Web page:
It's the fight we all wanted and, on May 6, it's the rematch we'll get. Golovkin and Alvarez renew rivalries. Betfair's resident boxing expert Frankie Monkhouse takes a look at the early betting...
"I’m a massive fan of Triple G and thought he did enough to win a thrilling contest last time but, as a punter, I’d much rather have Canelo at the better price. Why wouldn’t you?"
Battle-lines have been drawn and they'll do it all again. Two of the biggest names in the sport of boxing, featuring near the head of every pound-for-pound ranking, renew rivals when Gennady Golovkin and Saul Alvarez face-off for the second time.
A date has been set in stone, much to the delight of fans everywhere, with the rivals set to meet on American soil May 6 this year. Casual punters won't get the WWE style build-up, with temper tantrums, trash talking and flying tables - the media tour will be conducted in a civilised manner by two gentlemen - but be sure, all hell will break loose on the sounding of the first bell.
The fighters shared a draw last time, you'll remember, their September meeting settled as a split. Judge Adalaide Byrd scored it 118-110 Canelo, Wow! Dave Moretti preferred GGG's efforts, handing in 115-113, while Don Trella was in danger of getting a skelfy backside, sitting on the fence with a 114-114 decision. As fight fans, we loved every second of the bout, but nothing was settled that night, everyone concerned knowing a rematch was the only way forward.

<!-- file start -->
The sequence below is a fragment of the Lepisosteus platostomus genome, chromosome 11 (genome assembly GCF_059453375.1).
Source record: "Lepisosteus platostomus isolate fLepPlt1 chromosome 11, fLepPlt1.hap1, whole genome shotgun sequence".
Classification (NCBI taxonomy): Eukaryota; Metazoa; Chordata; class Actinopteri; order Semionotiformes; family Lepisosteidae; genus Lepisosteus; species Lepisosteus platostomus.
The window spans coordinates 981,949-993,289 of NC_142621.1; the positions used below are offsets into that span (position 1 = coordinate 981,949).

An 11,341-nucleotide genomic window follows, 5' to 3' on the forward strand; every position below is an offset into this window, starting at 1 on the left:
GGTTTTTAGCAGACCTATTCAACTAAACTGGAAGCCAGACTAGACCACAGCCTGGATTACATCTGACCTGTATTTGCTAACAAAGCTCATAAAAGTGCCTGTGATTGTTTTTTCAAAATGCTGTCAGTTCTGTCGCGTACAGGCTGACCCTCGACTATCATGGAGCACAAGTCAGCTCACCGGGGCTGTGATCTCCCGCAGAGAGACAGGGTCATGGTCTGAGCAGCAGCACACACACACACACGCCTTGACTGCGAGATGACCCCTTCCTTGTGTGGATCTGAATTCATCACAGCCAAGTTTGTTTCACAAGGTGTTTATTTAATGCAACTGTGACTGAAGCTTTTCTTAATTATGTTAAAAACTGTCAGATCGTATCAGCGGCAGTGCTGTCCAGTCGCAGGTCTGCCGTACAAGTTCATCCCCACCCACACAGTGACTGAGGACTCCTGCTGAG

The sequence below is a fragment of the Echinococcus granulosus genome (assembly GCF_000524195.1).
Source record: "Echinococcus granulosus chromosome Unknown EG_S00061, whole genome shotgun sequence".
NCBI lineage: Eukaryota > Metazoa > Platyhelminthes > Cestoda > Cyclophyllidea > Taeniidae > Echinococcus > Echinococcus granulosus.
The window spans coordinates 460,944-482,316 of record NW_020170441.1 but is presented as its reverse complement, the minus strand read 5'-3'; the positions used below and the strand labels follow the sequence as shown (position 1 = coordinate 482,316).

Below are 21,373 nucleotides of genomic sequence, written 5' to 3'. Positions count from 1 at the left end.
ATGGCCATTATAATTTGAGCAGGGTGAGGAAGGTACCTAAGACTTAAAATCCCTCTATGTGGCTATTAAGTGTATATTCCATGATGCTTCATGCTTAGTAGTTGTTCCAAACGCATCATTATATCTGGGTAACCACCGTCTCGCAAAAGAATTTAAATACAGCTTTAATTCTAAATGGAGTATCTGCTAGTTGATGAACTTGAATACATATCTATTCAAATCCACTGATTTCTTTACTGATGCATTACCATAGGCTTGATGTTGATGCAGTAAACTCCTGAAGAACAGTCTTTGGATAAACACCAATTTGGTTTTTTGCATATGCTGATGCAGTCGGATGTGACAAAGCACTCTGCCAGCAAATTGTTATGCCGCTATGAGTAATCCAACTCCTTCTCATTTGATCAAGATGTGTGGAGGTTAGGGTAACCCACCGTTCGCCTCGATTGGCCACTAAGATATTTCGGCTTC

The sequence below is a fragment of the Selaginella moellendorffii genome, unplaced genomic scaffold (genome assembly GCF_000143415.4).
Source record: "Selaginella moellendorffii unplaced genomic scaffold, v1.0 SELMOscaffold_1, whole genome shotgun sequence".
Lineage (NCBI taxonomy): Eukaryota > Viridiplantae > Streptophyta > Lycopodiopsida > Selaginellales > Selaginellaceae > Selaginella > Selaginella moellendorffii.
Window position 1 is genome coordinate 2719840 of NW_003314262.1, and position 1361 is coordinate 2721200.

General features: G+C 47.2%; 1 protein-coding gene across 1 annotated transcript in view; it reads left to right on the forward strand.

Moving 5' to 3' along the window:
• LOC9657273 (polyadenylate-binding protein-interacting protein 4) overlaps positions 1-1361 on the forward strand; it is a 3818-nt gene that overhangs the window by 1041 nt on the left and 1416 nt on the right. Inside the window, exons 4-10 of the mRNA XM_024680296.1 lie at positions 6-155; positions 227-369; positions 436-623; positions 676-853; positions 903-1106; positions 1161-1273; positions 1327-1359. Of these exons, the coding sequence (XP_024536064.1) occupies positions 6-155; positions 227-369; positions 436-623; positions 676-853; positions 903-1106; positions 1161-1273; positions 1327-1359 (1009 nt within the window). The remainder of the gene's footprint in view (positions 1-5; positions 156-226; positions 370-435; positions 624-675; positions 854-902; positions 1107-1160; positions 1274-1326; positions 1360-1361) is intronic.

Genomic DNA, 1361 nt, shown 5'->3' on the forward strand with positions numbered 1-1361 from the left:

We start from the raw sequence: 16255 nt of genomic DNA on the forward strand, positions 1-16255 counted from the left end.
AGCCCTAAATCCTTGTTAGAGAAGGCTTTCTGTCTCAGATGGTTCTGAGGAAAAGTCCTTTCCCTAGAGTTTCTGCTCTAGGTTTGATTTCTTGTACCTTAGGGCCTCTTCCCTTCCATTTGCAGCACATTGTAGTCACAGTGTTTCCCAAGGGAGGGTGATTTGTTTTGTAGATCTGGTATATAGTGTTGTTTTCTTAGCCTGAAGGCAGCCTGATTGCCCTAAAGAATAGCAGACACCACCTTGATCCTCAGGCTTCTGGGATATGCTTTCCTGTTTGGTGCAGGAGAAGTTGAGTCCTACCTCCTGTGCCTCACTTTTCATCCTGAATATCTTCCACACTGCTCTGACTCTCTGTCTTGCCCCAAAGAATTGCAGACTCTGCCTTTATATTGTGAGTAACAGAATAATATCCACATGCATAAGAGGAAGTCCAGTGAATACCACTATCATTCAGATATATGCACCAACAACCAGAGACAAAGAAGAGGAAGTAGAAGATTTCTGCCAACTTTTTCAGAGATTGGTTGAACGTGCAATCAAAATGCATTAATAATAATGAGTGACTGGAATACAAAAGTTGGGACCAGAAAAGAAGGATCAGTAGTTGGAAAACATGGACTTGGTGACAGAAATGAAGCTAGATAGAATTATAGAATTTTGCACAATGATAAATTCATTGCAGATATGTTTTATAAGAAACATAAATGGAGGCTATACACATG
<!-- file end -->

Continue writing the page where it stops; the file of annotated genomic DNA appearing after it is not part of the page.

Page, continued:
Is GGG losing his punch power?
As with most major meetings throughout boxing history, it was a case of what you liked. Golovkin's come-forward style, throwing bombs and trying to make a fight of it, vs the cute skills of the cinnamon one, who rolled, blocked and ducked his way out of trouble, before returning heavy fire. Personally, I had Gennady as the winner on my scorecard, but it can't be trusted after watching the battle in a daze, awe-struck by the skills on show. One for the purists, and not a moment too soon either.
That draw ruined the 35-year-old Kazak's perfect record, moving his CV to 37-0-1. Despite bringing a jaw-smashing 87% KO average, Golovkin has travelled the scheduled distance four times in his career, with half of those coming in his last two starts. Is he slowing down? Are opponents getting wise to his tactics? Perhaps his punch-power is weakening? I certainly wouldn't like to test the latter. This fight to travel the 12-round distance is an 8/11 favourite on the Sportsbook. That will be settled as a winner if we hear the final bell, regardless of the win, lose, draw decision. Perfect if, like Mr Trella, you think it's the taking part that counts.
As a punter, it's difficult to ignore the value
A clue to how this rematch might pan-out can be taken from the betting. The market has Golovkin as a strong favourite, priced odds-on with both the Sportsbook and Exchange, the latter trading [1.57] at the time of writing. However, there was no lack of shrewd judges who thought Canelo should've got the nod last year. That makes the [2.50] a cracking piece of value if you fancy an upset.
I'm a massive fan of Triple G and thought he did enough to win a thrilling contest last time but, as a punter, I'd much rather have Canelo at the better price. Why wouldn't you? There was nothing in that September dust-up but it's obvious traders haven't learned their lesson. GGG is getting older, Saul seems to be hitting his prime and I was really impressed by his defence in fight one, not to mention his replies. Make them miss and make them pay - that'll be the story of success in May.